The Notification is an instance of delegated legislation, pursuant to which the MCA has exempted certain transactions or arrangements under the ambit of Section 14 of the IBC. The said stipulation has sought to streamline the process for aircraft lessors to reclaim their Aircrafts in the event that the airlines undergo insolvency or bankruptcy. This important move is in furtherance of the Convention and the Protocol, which constitute the frameworks for global treaties designed to safeguard the lessors’ interest in case of default by the airlines. The primary goal is to achieve an efficient financing of high-value aircraft, engines and spare parts by lowering the lessors’ risks and creating procedural remedies for the lessors. To that end, the Protocol contains certain provisions (Article XI- Remedies on Insolvency), which provide an effective remedy to the creditor in the circumstances of default, including without limitation, the de-registration and export of aircraft as a measure of interim relief. The dichotomy between IBC and the Convention has now been aligned with the issuance of the Notification.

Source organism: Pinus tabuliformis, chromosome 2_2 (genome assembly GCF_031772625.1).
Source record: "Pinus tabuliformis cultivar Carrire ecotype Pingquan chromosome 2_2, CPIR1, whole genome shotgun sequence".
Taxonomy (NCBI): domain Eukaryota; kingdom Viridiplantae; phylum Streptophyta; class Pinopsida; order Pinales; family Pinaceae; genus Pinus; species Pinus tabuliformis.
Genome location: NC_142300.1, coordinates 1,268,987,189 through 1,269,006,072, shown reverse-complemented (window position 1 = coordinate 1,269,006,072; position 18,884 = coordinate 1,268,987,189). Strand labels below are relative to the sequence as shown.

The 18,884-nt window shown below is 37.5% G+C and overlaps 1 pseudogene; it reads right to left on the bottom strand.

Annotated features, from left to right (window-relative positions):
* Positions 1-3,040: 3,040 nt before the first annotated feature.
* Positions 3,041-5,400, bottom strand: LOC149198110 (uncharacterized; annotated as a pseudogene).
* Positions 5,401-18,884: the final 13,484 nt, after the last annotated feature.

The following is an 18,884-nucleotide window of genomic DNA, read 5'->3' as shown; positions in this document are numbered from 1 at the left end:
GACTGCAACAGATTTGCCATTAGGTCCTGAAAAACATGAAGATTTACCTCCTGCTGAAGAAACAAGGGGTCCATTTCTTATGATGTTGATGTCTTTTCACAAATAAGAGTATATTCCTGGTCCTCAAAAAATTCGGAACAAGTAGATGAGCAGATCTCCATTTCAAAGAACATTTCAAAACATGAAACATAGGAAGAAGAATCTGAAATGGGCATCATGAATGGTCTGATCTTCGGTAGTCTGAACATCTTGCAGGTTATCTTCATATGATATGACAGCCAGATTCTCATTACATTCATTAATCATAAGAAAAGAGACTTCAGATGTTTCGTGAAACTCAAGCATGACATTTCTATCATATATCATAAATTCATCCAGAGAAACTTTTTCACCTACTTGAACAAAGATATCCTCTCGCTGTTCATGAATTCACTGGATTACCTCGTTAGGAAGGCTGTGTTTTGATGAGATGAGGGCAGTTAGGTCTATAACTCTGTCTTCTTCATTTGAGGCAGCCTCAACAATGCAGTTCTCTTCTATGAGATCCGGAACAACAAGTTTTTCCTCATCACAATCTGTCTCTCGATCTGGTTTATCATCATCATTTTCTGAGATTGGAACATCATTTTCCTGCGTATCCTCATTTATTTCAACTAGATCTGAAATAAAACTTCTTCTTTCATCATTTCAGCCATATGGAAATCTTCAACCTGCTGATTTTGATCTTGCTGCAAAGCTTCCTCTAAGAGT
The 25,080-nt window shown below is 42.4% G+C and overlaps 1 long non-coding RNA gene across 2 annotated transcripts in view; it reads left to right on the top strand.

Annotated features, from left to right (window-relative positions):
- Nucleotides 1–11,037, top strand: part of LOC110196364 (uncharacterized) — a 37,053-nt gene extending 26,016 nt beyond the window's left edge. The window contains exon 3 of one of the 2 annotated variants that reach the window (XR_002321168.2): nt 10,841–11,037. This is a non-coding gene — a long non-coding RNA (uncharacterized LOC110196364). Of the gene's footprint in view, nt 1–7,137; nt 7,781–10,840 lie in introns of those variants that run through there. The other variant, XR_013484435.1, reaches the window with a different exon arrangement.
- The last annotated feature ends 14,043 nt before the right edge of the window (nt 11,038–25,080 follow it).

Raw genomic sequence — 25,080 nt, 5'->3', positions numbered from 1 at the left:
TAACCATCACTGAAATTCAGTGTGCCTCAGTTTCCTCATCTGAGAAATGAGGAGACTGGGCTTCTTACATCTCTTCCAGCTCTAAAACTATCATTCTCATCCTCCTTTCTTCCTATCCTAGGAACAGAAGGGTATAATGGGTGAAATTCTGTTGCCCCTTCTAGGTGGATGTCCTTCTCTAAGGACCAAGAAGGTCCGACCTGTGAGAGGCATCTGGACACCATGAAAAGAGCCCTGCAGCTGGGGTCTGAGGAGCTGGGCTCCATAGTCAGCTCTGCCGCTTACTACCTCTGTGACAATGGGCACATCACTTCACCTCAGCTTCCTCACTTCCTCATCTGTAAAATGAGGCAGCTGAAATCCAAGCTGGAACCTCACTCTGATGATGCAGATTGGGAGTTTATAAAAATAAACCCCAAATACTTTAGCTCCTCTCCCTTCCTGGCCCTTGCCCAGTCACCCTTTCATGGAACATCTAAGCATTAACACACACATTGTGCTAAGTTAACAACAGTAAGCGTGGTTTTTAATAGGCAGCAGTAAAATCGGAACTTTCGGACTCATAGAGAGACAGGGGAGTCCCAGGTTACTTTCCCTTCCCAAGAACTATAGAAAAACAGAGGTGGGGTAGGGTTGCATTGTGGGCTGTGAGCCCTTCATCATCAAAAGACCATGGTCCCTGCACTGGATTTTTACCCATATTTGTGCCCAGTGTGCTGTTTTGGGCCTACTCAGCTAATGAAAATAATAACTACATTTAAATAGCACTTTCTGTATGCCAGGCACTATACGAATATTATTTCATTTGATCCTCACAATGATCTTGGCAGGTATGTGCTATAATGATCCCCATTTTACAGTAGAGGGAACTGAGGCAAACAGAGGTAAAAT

Under the Protocol, a critical tool namely, “Irrevocable de-registration and export request authorization” (“IDERA”) has been provided for, whereby an aircraft lessor authorizes a creditor or lessor to de-register and export the aircraft from the country where it is registered without needing the owner’s consent. Importantly, an IDERA is an irrevocable measure, implying that it cannot be cancelled or withdrawn by the owner once issued.
Insolvency of Go First Airlines